Through customized consulting, our team helps our clients experience the benefits of collective buying power, superior contracting, world-class trend management systems and independent analytics. However, even with these measures, employers and employees alike continue to experience significant pains from the rising costs of prescription drugs.  At Scott, we understand these frustrations and believe that the status quo is not sustainable for our clients and their employees.  Therefore, we continually seek opportunities to make a difference and provide leadership in this vital work.  Read Full Story

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Managing Cash Flow in Construction

We were always focused on our profit and loss statement. But cash flow was not a regularly discussed topic. It was as if we were driving along, watching only the speedometer, when in fact we were running out of gas.”  – Michael Dell, Founder & CEO of Dell Technologies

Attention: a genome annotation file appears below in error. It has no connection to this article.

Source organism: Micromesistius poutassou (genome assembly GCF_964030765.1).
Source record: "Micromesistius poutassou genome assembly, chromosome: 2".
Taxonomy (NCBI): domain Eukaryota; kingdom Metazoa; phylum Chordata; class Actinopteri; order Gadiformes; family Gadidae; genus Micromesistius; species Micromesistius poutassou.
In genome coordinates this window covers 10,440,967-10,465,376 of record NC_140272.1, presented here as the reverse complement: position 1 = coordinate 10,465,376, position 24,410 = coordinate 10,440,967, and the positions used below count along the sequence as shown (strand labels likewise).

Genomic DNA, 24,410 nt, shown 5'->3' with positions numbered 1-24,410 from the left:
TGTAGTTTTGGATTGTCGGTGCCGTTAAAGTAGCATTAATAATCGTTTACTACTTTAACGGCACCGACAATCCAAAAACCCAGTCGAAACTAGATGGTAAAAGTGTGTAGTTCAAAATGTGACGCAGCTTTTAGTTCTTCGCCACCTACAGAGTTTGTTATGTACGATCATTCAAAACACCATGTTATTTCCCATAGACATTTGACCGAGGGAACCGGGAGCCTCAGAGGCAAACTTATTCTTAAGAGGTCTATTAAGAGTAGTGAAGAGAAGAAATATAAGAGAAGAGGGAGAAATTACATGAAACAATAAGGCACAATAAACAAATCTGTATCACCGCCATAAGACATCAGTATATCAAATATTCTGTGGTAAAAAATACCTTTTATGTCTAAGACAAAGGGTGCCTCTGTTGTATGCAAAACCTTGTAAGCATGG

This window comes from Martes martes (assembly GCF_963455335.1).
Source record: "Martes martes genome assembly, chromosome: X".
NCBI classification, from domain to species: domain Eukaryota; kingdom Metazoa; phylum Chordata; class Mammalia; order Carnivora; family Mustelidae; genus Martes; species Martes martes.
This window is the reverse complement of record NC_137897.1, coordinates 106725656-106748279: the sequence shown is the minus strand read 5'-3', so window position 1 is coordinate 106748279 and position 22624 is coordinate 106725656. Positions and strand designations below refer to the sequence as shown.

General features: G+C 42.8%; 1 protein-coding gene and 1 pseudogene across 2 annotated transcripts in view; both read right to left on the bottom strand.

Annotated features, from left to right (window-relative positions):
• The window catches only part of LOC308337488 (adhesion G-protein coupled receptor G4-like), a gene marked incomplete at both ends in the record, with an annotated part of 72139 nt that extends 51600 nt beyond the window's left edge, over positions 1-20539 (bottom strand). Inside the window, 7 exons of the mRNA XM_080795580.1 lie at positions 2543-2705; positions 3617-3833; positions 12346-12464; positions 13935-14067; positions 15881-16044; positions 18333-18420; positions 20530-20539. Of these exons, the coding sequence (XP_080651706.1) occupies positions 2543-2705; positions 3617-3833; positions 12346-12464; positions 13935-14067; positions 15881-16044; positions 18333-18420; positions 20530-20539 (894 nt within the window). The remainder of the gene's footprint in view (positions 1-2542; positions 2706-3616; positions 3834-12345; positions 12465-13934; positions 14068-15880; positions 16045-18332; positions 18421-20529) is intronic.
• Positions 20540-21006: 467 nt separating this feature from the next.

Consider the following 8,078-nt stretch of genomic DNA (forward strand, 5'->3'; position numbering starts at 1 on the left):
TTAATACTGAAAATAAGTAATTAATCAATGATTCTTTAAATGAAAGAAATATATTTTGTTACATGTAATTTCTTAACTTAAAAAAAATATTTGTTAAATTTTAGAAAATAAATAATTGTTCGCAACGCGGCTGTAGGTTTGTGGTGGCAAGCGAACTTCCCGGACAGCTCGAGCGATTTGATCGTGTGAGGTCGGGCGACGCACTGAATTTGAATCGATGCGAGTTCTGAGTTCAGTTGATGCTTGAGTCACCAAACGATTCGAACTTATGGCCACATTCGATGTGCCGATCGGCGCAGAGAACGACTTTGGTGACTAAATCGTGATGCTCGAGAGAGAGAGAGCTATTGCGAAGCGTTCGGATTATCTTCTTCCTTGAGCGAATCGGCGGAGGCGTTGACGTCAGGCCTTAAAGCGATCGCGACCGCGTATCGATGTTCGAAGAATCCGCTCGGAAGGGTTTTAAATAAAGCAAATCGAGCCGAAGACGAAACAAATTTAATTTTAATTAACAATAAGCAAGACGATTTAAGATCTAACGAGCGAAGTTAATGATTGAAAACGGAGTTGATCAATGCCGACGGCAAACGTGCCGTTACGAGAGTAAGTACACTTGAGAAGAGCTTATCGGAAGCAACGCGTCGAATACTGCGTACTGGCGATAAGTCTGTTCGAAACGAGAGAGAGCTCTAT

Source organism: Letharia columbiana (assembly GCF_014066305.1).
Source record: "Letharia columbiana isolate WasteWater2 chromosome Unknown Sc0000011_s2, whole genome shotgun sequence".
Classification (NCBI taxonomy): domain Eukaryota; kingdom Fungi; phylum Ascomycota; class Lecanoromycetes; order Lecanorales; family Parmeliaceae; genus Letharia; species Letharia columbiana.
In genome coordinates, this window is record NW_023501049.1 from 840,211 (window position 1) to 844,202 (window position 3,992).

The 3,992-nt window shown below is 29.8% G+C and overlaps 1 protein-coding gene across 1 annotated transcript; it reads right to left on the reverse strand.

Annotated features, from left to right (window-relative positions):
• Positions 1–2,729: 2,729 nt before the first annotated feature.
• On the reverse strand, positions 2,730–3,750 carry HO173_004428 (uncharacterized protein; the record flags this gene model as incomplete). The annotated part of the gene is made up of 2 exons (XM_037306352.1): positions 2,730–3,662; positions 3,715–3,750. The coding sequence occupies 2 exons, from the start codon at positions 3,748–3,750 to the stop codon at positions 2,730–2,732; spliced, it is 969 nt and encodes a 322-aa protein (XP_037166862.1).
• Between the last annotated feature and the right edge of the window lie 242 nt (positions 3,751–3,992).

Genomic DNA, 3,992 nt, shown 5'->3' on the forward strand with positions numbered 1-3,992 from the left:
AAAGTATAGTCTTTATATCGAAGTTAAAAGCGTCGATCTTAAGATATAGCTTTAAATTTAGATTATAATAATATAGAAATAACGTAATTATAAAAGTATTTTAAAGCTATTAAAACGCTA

It takes a broad skill-set to run a successful construction business and navigate the significant risks inherent in the industry.  Not only do you need to know the ins and outs of construction, you must also be skilled at business management and finance.  From executing contracts to understanding the bid process to managing resources, not the least of which is cash. The quote above from Michael Dell about cash flow is very timely and applicable for contractors.  A large surety company recently listed its “Top 10 Reasons Contractors are at Risk of Failing,” with Insufficient Cash Flow as #4 on the list.  Cash flow issues have historically been at the top of similar lists of construction industry risks.  The ability to quickly access cash is the universal resource to fix just about any issue that arises.